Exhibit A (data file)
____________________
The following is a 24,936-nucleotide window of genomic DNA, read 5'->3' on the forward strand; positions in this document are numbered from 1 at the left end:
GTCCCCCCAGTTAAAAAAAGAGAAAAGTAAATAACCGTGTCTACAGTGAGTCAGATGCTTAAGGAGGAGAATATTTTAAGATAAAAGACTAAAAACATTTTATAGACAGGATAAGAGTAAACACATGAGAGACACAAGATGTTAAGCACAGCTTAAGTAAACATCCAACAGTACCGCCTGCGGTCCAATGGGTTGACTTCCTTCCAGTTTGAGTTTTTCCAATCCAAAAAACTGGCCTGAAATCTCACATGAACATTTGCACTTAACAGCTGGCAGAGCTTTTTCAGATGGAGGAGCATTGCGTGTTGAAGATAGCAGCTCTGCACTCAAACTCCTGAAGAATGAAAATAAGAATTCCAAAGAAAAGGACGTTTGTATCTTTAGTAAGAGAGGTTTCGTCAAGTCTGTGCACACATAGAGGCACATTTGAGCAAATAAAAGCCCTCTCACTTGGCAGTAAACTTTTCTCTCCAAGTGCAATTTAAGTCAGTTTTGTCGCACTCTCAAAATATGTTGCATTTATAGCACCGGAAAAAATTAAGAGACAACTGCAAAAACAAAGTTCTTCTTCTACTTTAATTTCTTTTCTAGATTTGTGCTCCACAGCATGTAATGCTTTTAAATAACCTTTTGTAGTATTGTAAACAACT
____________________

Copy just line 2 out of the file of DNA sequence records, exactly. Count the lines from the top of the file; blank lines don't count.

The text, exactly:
GTCCCCCCAGTTAAAAAAAGAGAAAAGTAAATAACCGTGTCTACAGTGAGTCAGATGCTTAAGGAGGAGAATATTTTAAGATAAAAGACTAAAAACATTTTATAGACAGGATAAGAGTAAACACATGAGAGACACAAGATGTTAAGCACAGCTTAAGTAAACATCCAACAGTACCGCCTGCGGTCCAATGGGTTGACTTCCTTCCAGTTTGAGTTTTTCCAATCCAAAAAACTGGCCTGAAATCTCACATGAACATTTGCACTTAACAGCTGGCAGAGCTTTTTCAGATGGAGGAGCATTGCGTGTTGAAGATAGCAGCTCTGCACTCAAACTCCTGAAGAATGAAAATAAGAATTCCAAAGAAAAGGACGTTTGTATCTTTAGTAAGAGAGGTTTCGTCAAGTCTGTGCACACATAGAGGCACATTTGAGCAAATAAAAGCCCTCTCACTTGGCAGTAAACTTTTCTCTCCAAGTGCAATTTAAGTCAGTTTTGTCGCACTCTCAAAATATGTTGCATTTATAGCACCGGAAAAAATTAAGAGACAACTGCAAAAACAAAGTTCTTCTTCTACTTTAATTTCTTTTCTAGATTTGTGCTCCACAGCATGTAATGCTTTTAAATAACCTTTTGTAGTATTGTAAACAACT